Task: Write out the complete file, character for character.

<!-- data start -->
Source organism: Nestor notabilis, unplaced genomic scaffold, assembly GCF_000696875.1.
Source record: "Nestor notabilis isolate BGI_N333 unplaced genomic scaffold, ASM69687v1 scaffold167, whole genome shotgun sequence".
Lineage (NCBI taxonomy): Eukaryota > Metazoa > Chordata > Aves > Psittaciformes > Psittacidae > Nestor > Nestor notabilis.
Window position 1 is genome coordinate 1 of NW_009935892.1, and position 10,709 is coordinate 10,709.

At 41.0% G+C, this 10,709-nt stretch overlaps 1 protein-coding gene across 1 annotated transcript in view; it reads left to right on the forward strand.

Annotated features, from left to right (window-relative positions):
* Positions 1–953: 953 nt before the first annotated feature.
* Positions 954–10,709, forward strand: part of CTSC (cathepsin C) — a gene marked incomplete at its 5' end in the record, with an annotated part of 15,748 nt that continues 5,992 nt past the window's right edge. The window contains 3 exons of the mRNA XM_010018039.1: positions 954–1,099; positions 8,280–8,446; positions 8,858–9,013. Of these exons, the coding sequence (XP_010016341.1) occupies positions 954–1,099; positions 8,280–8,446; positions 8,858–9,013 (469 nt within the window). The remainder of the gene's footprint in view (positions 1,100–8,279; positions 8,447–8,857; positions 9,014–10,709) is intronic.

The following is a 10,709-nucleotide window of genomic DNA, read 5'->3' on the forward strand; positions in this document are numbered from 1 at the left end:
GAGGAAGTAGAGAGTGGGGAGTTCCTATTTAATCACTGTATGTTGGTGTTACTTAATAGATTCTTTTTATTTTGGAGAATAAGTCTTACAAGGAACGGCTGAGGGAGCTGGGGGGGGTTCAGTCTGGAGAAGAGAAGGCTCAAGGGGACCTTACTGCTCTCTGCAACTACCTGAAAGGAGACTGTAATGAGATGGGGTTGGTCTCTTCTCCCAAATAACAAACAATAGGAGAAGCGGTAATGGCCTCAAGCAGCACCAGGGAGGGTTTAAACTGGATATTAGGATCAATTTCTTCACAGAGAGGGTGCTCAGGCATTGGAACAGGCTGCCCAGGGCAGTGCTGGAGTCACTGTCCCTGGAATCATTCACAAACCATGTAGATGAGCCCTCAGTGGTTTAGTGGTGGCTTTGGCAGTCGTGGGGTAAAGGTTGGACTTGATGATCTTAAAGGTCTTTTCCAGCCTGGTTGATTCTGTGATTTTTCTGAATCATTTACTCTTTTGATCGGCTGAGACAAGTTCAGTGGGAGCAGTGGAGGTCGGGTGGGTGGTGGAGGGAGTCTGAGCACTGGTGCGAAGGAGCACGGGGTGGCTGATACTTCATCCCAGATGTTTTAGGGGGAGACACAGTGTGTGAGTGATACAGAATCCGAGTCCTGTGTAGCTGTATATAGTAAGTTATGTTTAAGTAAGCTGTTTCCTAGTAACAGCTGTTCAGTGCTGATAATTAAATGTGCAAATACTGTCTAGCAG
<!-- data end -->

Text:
Source organism: Nestor notabilis, unplaced genomic scaffold, assembly GCF_000696875.1.
Source record: "Nestor notabilis isolate BGI_N333 unplaced genomic scaffold, ASM69687v1 scaffold167, whole genome shotgun sequence".
Lineage (NCBI taxonomy): Eukaryota > Metazoa > Chordata > Aves > Psittaciformes > Psittacidae > Nestor > Nestor notabilis.
Window position 1 is genome coordinate 1 of NW_009935892.1, and position 10,709 is coordinate 10,709.

At 41.0% G+C, this 10,709-nt stretch overlaps 1 protein-coding gene across 1 annotated transcript in view; it reads left to right on the forward strand.

Annotated features, from left to right (window-relative positions):
* Positions 1–953: 953 nt before the first annotated feature.
* Positions 954–10,709, forward strand: part of CTSC (cathepsin C) — a gene marked incomplete at its 5' end in the record, with an annotated part of 15,748 nt that continues 5,992 nt past the window's right edge. The window contains 3 exons of the mRNA XM_010018039.1: positions 954–1,099; positions 8,280–8,446; positions 8,858–9,013. Of these exons, the coding sequence (XP_010016341.1) occupies positions 954–1,099; positions 8,280–8,446; positions 8,858–9,013 (469 nt within the window). The remainder of the gene's footprint in view (positions 1,100–8,279; positions 8,447–8,857; positions 9,014–10,709) is intronic.

The following is a 10,709-nucleotide window of genomic DNA, read 5'->3' on the forward strand; positions in this document are numbered from 1 at the left end:
GAGGAAGTAGAGAGTGGGGAGTTCCTATTTAATCACTGTATGTTGGTGTTACTTAATAGATTCTTTTTATTTTGGAGAATAAGTCTTACAAGGAACGGCTGAGGGAGCTGGGGGGGGTTCAGTCTGGAGAAGAGAAGGCTCAAGGGGACCTTACTGCTCTCTGCAACTACCTGAAAGGAGACTGTAATGAGATGGGGTTGGTCTCTTCTCCCAAATAACAAACAATAGGAGAAGCGGTAATGGCCTCAAGCAGCACCAGGGAGGGTTTAAACTGGATATTAGGATCAATTTCTTCACAGAGAGGGTGCTCAGGCATTGGAACAGGCTGCCCAGGGCAGTGCTGGAGTCACTGTCCCTGGAATCATTCACAAACCATGTAGATGAGCCCTCAGTGGTTTAGTGGTGGCTTTGGCAGTCGTGGGGTAAAGGTTGGACTTGATGATCTTAAAGGTCTTTTCCAGCCTGGTTGATTCTGTGATTTTTCTGAATCATTTACTCTTTTGATCGGCTGAGACAAGTTCAGTGGGAGCAGTGGAGGTCGGGTGGGTGGTGGAGGGAGTCTGAGCACTGGTGCGAAGGAGCACGGGGTGGCTGATACTTCATCCCAGATGTTTTAGGGGGAGACACAGTGTGTGAGTGATACAGAATCCGAGTCCTGTGTAGCTGTATATAGTAAGTTATGTTTAAGTAAGCTGTTTCCTAGTAACAGCTGTTCAGTGCTGATAATTAAATGTGCAAATACTGTCTAGCAG